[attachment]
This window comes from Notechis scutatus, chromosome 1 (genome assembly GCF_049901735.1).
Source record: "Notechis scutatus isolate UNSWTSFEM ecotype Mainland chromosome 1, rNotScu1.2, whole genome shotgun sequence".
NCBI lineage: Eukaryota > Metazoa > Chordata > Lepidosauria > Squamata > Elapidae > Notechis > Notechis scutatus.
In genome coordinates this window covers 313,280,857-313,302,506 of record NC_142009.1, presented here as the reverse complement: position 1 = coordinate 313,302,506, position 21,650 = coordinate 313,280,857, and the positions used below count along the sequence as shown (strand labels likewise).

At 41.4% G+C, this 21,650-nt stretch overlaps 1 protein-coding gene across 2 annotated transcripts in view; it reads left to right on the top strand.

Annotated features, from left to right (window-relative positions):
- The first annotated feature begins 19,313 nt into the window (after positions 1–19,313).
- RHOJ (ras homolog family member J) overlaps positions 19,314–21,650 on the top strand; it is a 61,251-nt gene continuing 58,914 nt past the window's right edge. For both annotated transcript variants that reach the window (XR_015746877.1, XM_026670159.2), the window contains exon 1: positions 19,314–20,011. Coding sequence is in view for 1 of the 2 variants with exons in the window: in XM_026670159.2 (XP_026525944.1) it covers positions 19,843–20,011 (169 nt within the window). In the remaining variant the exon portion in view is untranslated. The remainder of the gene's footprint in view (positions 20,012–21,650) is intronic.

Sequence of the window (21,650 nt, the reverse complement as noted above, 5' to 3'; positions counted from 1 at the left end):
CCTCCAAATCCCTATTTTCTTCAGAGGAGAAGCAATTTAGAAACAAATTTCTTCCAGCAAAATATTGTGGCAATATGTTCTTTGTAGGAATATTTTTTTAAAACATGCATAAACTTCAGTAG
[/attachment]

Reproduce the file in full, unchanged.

This window comes from Notechis scutatus, chromosome 1 (genome assembly GCF_049901735.1).
Source record: "Notechis scutatus isolate UNSWTSFEM ecotype Mainland chromosome 1, rNotScu1.2, whole genome shotgun sequence".
NCBI lineage: Eukaryota > Metazoa > Chordata > Lepidosauria > Squamata > Elapidae > Notechis > Notechis scutatus.
In genome coordinates this window covers 313,280,857-313,302,506 of record NC_142009.1, presented here as the reverse complement: position 1 = coordinate 313,302,506, position 21,650 = coordinate 313,280,857, and the positions used below count along the sequence as shown (strand labels likewise).

At 41.4% G+C, this 21,650-nt stretch overlaps 1 protein-coding gene across 2 annotated transcripts in view; it reads left to right on the top strand.

Annotated features, from left to right (window-relative positions):
- The first annotated feature begins 19,313 nt into the window (after positions 1–19,313).
- RHOJ (ras homolog family member J) overlaps positions 19,314–21,650 on the top strand; it is a 61,251-nt gene continuing 58,914 nt past the window's right edge. For both annotated transcript variants that reach the window (XR_015746877.1, XM_026670159.2), the window contains exon 1: positions 19,314–20,011. Coding sequence is in view for 1 of the 2 variants with exons in the window: in XM_026670159.2 (XP_026525944.1) it covers positions 19,843–20,011 (169 nt within the window). In the remaining variant the exon portion in view is untranslated. The remainder of the gene's footprint in view (positions 20,012–21,650) is intronic.

Sequence of the window (21,650 nt, the reverse complement as noted above, 5' to 3'; positions counted from 1 at the left end):
CCTCCAAATCCCTATTTTCTTCAGAGGAGAAGCAATTTAGAAACAAATTTCTTCCAGCAAAATATTGTGGCAATATGTTCTTTGTAGGAATATTTTTTTAAAACATGCATAAACTTCAGTAG